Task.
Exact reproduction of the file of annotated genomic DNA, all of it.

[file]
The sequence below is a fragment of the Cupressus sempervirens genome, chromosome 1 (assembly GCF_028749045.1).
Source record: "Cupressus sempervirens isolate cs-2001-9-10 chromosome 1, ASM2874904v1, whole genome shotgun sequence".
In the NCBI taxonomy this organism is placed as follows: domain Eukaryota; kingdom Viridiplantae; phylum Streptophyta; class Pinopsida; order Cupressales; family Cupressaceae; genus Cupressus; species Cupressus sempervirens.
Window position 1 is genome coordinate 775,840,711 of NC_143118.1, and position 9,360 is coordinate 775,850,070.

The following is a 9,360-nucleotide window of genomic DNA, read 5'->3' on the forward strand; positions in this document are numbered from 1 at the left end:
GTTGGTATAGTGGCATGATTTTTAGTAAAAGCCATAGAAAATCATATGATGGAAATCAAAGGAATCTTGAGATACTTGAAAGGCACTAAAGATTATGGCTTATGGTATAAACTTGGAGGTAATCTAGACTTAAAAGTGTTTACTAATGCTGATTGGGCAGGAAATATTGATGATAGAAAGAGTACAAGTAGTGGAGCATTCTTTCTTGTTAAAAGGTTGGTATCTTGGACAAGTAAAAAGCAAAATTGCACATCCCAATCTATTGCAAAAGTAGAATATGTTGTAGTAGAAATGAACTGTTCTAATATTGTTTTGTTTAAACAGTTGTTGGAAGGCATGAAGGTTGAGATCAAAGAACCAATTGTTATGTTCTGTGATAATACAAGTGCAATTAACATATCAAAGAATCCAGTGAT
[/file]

The sequence below is a fragment of the Cupressus sempervirens genome, chromosome 1 (assembly GCF_028749045.1).
Source record: "Cupressus sempervirens isolate cs-2001-9-10 chromosome 1, ASM2874904v1, whole genome shotgun sequence".
In the NCBI taxonomy this organism is placed as follows: domain Eukaryota; kingdom Viridiplantae; phylum Streptophyta; class Pinopsida; order Cupressales; family Cupressaceae; genus Cupressus; species Cupressus sempervirens.
Window position 1 is genome coordinate 775,840,711 of NC_143118.1, and position 9,360 is coordinate 775,850,070.

The following is a 9,360-nucleotide window of genomic DNA, read 5'->3' on the forward strand; positions in this document are numbered from 1 at the left end:
GTTGGTATAGTGGCATGATTTTTAGTAAAAGCCATAGAAAATCATATGATGGAAATCAAAGGAATCTTGAGATACTTGAAAGGCACTAAAGATTATGGCTTATGGTATAAACTTGGAGGTAATCTAGACTTAAAAGTGTTTACTAATGCTGATTGGGCAGGAAATATTGATGATAGAAAGAGTACAAGTAGTGGAGCATTCTTTCTTGTTAAAAGGTTGGTATCTTGGACAAGTAAAAAGCAAAATTGCACATCCCAATCTATTGCAAAAGTAGAATATGTTGTAGTAGAAATGAACTGTTCTAATATTGTTTTGTTTAAACAGTTGTTGGAAGGCATGAAGGTTGAGATCAAAGAACCAATTGTTATGTTCTGTGATAATACAAGTGCAATTAACATATCAAAGAATCCAGTGAT